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Gravity at sea--A memoir of a marine geophysicist.

Tomoda Y - Proc. Jpn. Acad., Ser. B, Phys. Biol. Sci. (2010)

Bottom Line: Professor Chuji Tsuboi made a number of unsuccessful attempts at developing a gravity meter that can be operated on a normal surface ship by reducing the noise by minimizing the motion of the gravity meter through a mechanical design.I have chosen a new approach toward the measurements of gravity on a surface ship by simplifying the mechanical part using a string gravity meter that was installed directly on a vertical gyroscope in combination with the numerical and/or electronic reduction of noises.The results reveal the fine structures of gravity field in and around trenches that provide important clues as to a number of geodynamic issues including the nature of the trench-trench interaction and the interaction of trenches with seamounts.

View Article: PubMed Central - PubMed

Affiliation: Research Center for Prediction of Earthquakes and Volcanic Eruptions, Graduate School of Science, Tohoku University, Aoba-ku, Sendai 980-8578, Japan. fujimoto@aob.gp.tohoku.ac.jp

ABSTRACT
A history of studies on the gravity measurements at sea in Japan is reviewed with an emphasis on the contribution of the author. The first successful measurements at sea were made in 1923 by Vening Meinesz in the Netherlands using the pendulum apparatus installed in a submarine. However, the gravity measurements using a submarine are not convenient because the access to a submarine is limited. Professor Chuji Tsuboi made a number of unsuccessful attempts at developing a gravity meter that can be operated on a normal surface ship by reducing the noise by minimizing the motion of the gravity meter through a mechanical design. I have chosen a new approach toward the measurements of gravity on a surface ship by simplifying the mechanical part using a string gravity meter that was installed directly on a vertical gyroscope in combination with the numerical and/or electronic reduction of noises. With this gravity meter TSSG (Tokyo Surface Ship Gravity Meter), we firstly succeeded in measuring gravity at sea onboard a surface ship in July 1961 and the measurements have been extended to the northwestern Pacific and beyond. The results reveal the fine structures of gravity field in and around trenches that provide important clues as to a number of geodynamic issues including the nature of the trench-trench interaction and the interaction of trenches with seamounts.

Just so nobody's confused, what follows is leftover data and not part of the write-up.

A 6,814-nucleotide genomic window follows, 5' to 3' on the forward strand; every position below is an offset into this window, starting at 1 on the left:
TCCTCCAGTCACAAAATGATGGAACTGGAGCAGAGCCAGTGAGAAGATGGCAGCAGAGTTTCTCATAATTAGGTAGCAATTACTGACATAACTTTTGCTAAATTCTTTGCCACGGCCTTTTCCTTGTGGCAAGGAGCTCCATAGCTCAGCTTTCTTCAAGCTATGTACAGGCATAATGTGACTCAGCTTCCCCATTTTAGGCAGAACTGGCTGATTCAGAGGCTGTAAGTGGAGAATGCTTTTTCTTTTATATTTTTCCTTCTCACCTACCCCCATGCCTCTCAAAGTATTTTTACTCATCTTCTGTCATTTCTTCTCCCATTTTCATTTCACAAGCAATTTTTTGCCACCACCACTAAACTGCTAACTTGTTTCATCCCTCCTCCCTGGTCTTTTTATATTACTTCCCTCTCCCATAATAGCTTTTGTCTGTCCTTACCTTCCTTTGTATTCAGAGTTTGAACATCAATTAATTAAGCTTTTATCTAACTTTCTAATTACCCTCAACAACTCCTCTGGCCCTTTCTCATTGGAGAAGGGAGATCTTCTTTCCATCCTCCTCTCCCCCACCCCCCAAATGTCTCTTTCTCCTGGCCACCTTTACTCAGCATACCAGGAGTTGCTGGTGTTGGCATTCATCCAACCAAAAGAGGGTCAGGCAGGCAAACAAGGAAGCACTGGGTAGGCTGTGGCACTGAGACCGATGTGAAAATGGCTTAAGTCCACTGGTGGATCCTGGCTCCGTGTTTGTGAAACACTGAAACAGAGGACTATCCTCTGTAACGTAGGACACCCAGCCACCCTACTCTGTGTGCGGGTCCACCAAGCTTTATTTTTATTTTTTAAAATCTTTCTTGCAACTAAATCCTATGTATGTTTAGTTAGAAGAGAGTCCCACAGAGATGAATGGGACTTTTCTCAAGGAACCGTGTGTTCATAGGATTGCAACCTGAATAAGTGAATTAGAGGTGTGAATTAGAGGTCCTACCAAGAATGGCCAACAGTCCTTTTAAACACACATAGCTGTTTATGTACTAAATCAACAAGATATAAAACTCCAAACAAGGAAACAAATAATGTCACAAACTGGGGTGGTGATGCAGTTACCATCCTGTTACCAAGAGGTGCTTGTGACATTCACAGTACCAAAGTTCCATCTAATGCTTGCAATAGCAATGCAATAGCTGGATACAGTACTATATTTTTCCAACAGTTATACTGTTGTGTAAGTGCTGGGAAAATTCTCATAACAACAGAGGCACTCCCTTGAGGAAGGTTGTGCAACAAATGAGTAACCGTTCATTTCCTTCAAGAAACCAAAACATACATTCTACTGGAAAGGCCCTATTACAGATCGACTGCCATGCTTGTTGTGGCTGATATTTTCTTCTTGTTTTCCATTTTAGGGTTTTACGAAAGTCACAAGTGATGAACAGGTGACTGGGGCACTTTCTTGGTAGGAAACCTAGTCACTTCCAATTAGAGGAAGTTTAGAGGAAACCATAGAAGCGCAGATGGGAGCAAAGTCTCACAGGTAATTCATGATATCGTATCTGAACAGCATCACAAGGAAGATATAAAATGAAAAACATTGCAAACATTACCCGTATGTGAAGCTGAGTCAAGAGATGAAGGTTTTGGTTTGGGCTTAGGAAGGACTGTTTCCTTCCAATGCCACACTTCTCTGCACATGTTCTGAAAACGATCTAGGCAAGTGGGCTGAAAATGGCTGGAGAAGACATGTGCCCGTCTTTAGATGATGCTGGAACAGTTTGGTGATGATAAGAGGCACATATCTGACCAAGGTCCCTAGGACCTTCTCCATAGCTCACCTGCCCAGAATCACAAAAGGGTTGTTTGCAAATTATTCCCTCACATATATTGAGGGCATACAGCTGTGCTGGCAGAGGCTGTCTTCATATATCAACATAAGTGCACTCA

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The gravity pendulum and Professor Motonori Matuyama. The Meinesz’s pendulum apparatus placed in the commanding tower of the Japanese submarine “Ro 57”. On the right is Professor Motonori Matuyama, and on the left is Naoichi Kumagai (technical associate at that time). The submarine set sail from Yokosuka naval port in a drizzle on October 17, 1934. The team measured three or four dives a day, 27 times during a total 25 dives crossing the Japan Trench six times.
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fig2b: The gravity pendulum and Professor Motonori Matuyama. The Meinesz’s pendulum apparatus placed in the commanding tower of the Japanese submarine “Ro 57”. On the right is Professor Motonori Matuyama, and on the left is Naoichi Kumagai (technical associate at that time). The submarine set sail from Yokosuka naval port in a drizzle on October 17, 1934. The team measured three or four dives a day, 27 times during a total 25 dives crossing the Japan Trench six times.

Mentions: The gravity measurement at sea was also advanced in Japan. The Sanriku district in the northeast Japan was flooded by a “Tsunami” due to an earthquake that occurred in the Japan Trench off the district in March 1933. In the next year, “the Geodetic Committee of Japan” imported the Meinesz’s apparatus from the Netherlands (Fig. 2). Professor Motonori Matuyama installed the device on a Japanese submarine as is shown in Fig. 3 and measured the gravity around the Japan Trench.4) Figure 4 shows the submarine “Ro-57”. He also measured the gravity over the Izu–Ogasawara Trench in the following year. I have deep respect to Professor Matuyama for determining the gravity distribution of the island arc and the trench system around Japan, about ten years after Vening Meinesz invented the apparatus.